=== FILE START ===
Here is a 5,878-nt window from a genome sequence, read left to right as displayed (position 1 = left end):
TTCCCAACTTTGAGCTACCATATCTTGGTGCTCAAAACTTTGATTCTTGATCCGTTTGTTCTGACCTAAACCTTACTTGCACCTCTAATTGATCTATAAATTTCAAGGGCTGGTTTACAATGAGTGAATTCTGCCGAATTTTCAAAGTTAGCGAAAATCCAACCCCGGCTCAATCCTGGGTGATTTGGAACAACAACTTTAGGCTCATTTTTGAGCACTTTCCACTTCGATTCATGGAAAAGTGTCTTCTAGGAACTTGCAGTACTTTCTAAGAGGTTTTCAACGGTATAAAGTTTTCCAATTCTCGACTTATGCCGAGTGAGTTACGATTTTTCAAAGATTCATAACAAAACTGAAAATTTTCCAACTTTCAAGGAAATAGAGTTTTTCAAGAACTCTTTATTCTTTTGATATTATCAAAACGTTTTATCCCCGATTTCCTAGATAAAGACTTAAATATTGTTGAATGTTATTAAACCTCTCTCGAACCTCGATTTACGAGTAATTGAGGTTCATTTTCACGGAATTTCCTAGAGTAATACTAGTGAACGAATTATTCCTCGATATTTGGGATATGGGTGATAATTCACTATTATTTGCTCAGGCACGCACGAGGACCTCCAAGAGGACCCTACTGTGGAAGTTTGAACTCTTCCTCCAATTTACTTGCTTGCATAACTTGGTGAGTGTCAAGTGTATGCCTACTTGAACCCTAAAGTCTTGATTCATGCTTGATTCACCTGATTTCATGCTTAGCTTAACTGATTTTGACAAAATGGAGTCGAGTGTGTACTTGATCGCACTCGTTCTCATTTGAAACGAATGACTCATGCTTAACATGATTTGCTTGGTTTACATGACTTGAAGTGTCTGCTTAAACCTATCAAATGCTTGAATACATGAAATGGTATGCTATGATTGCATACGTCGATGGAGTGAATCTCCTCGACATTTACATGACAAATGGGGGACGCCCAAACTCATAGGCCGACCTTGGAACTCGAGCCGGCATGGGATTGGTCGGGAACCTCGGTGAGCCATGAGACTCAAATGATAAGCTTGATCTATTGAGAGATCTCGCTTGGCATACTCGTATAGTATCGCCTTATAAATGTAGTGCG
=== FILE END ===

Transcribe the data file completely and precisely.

Here is a 5,878-nt window from a genome sequence, read left to right as displayed (position 1 = left end):
TTCCCAACTTTGAGCTACCATATCTTGGTGCTCAAAACTTTGATTCTTGATCCGTTTGTTCTGACCTAAACCTTACTTGCACCTCTAATTGATCTATAAATTTCAAGGGCTGGTTTACAATGAGTGAATTCTGCCGAATTTTCAAAGTTAGCGAAAATCCAACCCCGGCTCAATCCTGGGTGATTTGGAACAACAACTTTAGGCTCATTTTTGAGCACTTTCCACTTCGATTCATGGAAAAGTGTCTTCTAGGAACTTGCAGTACTTTCTAAGAGGTTTTCAACGGTATAAAGTTTTCCAATTCTCGACTTATGCCGAGTGAGTTACGATTTTTCAAAGATTCATAACAAAACTGAAAATTTTCCAACTTTCAAGGAAATAGAGTTTTTCAAGAACTCTTTATTCTTTTGATATTATCAAAACGTTTTATCCCCGATTTCCTAGATAAAGACTTAAATATTGTTGAATGTTATTAAACCTCTCTCGAACCTCGATTTACGAGTAATTGAGGTTCATTTTCACGGAATTTCCTAGAGTAATACTAGTGAACGAATTATTCCTCGATATTTGGGATATGGGTGATAATTCACTATTATTTGCTCAGGCACGCACGAGGACCTCCAAGAGGACCCTACTGTGGAAGTTTGAACTCTTCCTCCAATTTACTTGCTTGCATAACTTGGTGAGTGTCAAGTGTATGCCTACTTGAACCCTAAAGTCTTGATTCATGCTTGATTCACCTGATTTCATGCTTAGCTTAACTGATTTTGACAAAATGGAGTCGAGTGTGTACTTGATCGCACTCGTTCTCATTTGAAACGAATGACTCATGCTTAACATGATTTGCTTGGTTTACATGACTTGAAGTGTCTGCTTAAACCTATCAAATGCTTGAATACATGAAATGGTATGCTATGATTGCATACGTCGATGGAGTGAATCTCCTCGACATTTACATGACAAATGGGGGACGCCCAAACTCATAGGCCGACCTTGGAACTCGAGCCGGCATGGGATTGGTCGGGAACCTCGGTGAGCCATGAGACTCAAATGATAAGCTTGATCTATTGAGAGATCTCGCTTGGCATACTCGTATAGTATCGCCTTATAAATGTAGTGCG